Open Education Movement. Example – MIT videos all courses, you can you can take them for free

Wikiversity, Moodle, Curriki – similar idea

Learning drivers – what’s the most important thing students need to learn today?

12 dimensions of the future courseware architecture

modally agnostic, language agnostic… courses from everywhere, managed online

smart profiler & recommendation engine – finds what the person’s most interested in, etc

truch and accuracy – most of what’s being taught is theoretical

certification inputs… how much learning/classes do you need to do this job

official record-keeping system…

Basically more personal control, less control by institutions and teachers

Libraries will become the working laboratories for the creation of innovative new courses in this new, more independent education model

Starbucks. Commodit level is buying your coffee anywhere

Starbucks focuses on the experience level

New relevancy test – sorta like google’s pagerank, but in real life. People determine how relevant something is (ie., a library)

Library building – important still

8 recommendations of the library of the future

  1. create a search command center – people come because they’re searching for information. Help people conduct searches. Thinks future search attributes will include things like smell and taste. Why don’t we have search for the physical world?
  2. remote office space – [aside – how does that work with the physical library as important?] – Empire of One (one-person, highly outsourced, business). Cloud computing. “business colonies” – groups of people coming together for a project (like how movies are made now). Frey says the heart of every business colony will be the library. Hmm…
  3. production studios. people now want to help create information… have a blogging station. podcast studios.
  4. band practice studios.
  5. entertainment studios… gaming. Virtual world stations. mini theaters. exercise areas!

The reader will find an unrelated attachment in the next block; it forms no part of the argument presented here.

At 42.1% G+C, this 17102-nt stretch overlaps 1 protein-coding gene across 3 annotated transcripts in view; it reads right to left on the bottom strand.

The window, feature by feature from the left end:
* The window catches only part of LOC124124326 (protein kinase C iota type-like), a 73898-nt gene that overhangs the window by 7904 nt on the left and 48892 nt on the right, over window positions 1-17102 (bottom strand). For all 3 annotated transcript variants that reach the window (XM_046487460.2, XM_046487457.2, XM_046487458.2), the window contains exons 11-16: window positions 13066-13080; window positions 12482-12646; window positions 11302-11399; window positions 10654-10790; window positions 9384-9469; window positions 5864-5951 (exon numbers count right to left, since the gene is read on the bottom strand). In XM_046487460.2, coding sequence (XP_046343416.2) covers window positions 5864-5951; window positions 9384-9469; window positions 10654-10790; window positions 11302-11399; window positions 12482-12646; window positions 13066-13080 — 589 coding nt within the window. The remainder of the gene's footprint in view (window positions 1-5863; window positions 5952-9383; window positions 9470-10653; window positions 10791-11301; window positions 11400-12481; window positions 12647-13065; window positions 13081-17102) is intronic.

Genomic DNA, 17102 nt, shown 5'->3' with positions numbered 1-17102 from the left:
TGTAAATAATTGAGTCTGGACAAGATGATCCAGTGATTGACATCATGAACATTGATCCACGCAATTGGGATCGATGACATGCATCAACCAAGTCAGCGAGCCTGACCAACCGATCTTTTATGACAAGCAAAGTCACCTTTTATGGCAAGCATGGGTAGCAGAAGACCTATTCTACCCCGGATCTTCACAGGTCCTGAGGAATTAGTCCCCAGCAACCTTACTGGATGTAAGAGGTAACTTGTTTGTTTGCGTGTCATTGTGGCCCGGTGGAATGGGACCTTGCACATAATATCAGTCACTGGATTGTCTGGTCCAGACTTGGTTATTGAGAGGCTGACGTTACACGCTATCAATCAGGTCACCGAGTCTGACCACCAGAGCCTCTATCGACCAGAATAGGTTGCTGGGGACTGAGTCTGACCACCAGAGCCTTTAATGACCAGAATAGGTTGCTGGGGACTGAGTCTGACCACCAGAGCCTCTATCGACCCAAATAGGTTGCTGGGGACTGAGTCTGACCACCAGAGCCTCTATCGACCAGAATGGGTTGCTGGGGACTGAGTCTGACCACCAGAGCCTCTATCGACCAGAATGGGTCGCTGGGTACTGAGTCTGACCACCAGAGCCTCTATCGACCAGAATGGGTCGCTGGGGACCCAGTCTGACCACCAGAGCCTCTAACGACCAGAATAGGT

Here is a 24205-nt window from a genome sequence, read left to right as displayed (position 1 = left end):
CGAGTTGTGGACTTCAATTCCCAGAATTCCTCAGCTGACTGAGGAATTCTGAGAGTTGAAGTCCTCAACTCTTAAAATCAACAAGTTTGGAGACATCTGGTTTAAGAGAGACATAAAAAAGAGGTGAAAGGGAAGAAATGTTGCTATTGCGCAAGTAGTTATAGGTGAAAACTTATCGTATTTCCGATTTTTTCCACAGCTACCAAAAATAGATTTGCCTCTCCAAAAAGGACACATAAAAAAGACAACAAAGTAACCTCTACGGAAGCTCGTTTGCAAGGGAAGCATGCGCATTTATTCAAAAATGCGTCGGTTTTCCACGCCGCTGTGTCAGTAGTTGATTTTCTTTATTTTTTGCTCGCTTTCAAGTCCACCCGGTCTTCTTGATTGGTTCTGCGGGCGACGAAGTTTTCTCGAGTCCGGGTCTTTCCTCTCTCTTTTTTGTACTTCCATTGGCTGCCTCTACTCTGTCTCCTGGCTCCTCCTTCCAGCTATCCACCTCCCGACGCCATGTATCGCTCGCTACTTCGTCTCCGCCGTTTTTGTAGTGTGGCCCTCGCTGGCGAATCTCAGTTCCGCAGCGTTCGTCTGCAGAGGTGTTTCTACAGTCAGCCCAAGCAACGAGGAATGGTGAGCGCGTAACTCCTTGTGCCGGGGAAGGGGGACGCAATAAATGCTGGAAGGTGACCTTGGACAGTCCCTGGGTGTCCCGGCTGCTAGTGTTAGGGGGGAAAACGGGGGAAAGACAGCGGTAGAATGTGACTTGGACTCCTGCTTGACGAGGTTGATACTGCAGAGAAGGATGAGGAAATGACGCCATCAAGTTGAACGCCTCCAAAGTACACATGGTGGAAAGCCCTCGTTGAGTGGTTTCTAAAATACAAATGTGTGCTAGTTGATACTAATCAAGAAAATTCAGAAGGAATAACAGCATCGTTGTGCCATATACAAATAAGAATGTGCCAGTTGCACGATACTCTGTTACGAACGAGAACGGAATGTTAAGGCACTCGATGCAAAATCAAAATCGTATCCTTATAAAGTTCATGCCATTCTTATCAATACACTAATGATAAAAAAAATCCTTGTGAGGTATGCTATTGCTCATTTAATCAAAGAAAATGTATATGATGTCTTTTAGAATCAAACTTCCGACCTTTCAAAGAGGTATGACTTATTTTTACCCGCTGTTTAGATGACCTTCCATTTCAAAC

6. The Expert Series. many people feel uncomfortable with new & changing tech.
  7. Time Capsule Room – archiving the history of the community. let the public decide what it should be… maybe local companies will want their history archived…
  8. poetry park. a public park that allows community members add inscriptions… “electronic outposts” (sort of a digital branch library). Libraries need to extend their influence so we’re always in front of the community…

Libraries need to become Epiphany centers for their communities.

Playing with Mics

I was playing with different microphones this morning – testing out four microphones for podcast & videocast quality, and decided to do a video test, too.

So here are 4 mics, plugged into my MacBook Pro laptop. Video is the cheesy-but-easy PhotoBooth. Microphones I tested were:

  • Samson C01U
  • Blue Snowball
  • Bescor TCM-88 lavalier mic
  • … and the Mac’s internal mic

So… which one do you think sounds the best? The worst? Were any/all/none adequate? Why? Thanks!

Digital Branch Style Guide

Thought someone might find this useful – it’s the styleguide we use for my library’s digital branch! It’s a long document, broken up into these sections:

  • General Guidelines for Blog Posts
  • Citing/Attribution
  • Featured Section
  • Comments – What to do with them
  • Creating a “Voice”
  • How Can I Get a Conversation Started?
  • I have a suggestion/problem. What do I do with it?
  • Staff Responsibilities

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Digital Branch Style Guide

Please follow these guidelines when writing blog posts on our public website. This document is a start – I hope to add to it as needed. Notice something glaringly obvious that I haven’t listed? Email it to me.

General Guidelines for Blog Posts

Post frequency/length:

  • Frequency:
    • 2 posts per week for each Subject Guide
    • Posts in the Services section – as needed
  • Length:
    • sufficient to cover topic
    • shorter is always better – just enough to cover the content

Formatting:

  • one space between sentences – not two!
  • avoid ALL CAPS
  • use a spell checker
  • break post into small paragraphs rather than one large chunk of text

Post titles:

  • keep them short, snappy, and descriptive
  • capitalize every word except prepositions (like a book title)

Internal Post Structure:

  • Bulleted lists are great
  • Subheads are great – helps people quickly scan content
  • Images that complement article tend to attract readers

specific words – Be consistent with these terms:

  • email (all one word, all lowercase)
  • website (all one word, all lowercase)
  • webpage (all one word, all lowercase)
  • web (lowercase)
  • Internet (uppercase “I”)
  • Our library – first reference is “Topeka & Shawnee County Public Library.” Second reference is “the library.”
  • Our website is “the Digital Branch.”
  • Refer to our Neighborhoods by their full title (i.e., the Travel neighborhood, the Health Information neighborhood)

Summary of post

  • Each post should have a summary – there are two ways to do this:
    • Create a summary paragraph in the summary box
    • Leave the summary blank – the beginning of the post will automatically be used as the summary